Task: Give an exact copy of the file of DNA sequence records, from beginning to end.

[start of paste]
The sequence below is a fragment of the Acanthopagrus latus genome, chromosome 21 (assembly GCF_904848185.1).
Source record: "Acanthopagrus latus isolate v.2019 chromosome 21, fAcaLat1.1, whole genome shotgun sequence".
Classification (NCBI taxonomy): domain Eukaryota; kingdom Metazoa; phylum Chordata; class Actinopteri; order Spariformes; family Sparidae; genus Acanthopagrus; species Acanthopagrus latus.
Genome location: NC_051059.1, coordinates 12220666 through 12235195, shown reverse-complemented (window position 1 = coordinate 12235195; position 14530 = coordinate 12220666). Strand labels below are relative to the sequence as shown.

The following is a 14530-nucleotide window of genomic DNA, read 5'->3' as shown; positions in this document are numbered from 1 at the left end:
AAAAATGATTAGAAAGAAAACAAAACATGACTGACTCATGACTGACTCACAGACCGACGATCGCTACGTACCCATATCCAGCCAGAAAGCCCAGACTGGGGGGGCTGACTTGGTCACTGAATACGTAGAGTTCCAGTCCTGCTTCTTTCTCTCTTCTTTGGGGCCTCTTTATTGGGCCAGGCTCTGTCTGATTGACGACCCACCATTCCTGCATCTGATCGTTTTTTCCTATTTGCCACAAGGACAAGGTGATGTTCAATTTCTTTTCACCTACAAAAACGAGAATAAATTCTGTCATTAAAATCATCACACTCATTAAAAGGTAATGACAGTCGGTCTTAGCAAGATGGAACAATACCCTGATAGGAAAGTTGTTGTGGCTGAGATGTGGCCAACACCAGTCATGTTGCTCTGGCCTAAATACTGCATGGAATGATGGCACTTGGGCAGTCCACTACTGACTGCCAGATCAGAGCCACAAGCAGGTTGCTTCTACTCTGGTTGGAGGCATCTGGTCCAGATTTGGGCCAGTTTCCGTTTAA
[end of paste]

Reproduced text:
The sequence below is a fragment of the Acanthopagrus latus genome, chromosome 21 (assembly GCF_904848185.1).
Source record: "Acanthopagrus latus isolate v.2019 chromosome 21, fAcaLat1.1, whole genome shotgun sequence".
Classification (NCBI taxonomy): domain Eukaryota; kingdom Metazoa; phylum Chordata; class Actinopteri; order Spariformes; family Sparidae; genus Acanthopagrus; species Acanthopagrus latus.
Genome location: NC_051059.1, coordinates 12220666 through 12235195, shown reverse-complemented (window position 1 = coordinate 12235195; position 14530 = coordinate 12220666). Strand labels below are relative to the sequence as shown.

The following is a 14530-nucleotide window of genomic DNA, read 5'->3' as shown; positions in this document are numbered from 1 at the left end:
AAAAATGATTAGAAAGAAAACAAAACATGACTGACTCATGACTGACTCACAGACCGACGATCGCTACGTACCCATATCCAGCCAGAAAGCCCAGACTGGGGGGGCTGACTTGGTCACTGAATACGTAGAGTTCCAGTCCTGCTTCTTTCTCTCTTCTTTGGGGCCTCTTTATTGGGCCAGGCTCTGTCTGATTGACGACCCACCATTCCTGCATCTGATCGTTTTTTCCTATTTGCCACAAGGACAAGGTGATGTTCAATTTCTTTTCACCTACAAAAACGAGAATAAATTCTGTCATTAAAATCATCACACTCATTAAAAGGTAATGACAGTCGGTCTTAGCAAGATGGAACAATACCCTGATAGGAAAGTTGTTGTGGCTGAGATGTGGCCAACACCAGTCATGTTGCTCTGGCCTAAATACTGCATGGAATGATGGCACTTGGGCAGTCCACTACTGACTGCCAGATCAGAGCCACAAGCAGGTTGCTTCTACTCTGGTTGGAGGCATCTGGTCCAGATTTGGGCCAGTTTCCGTTTAA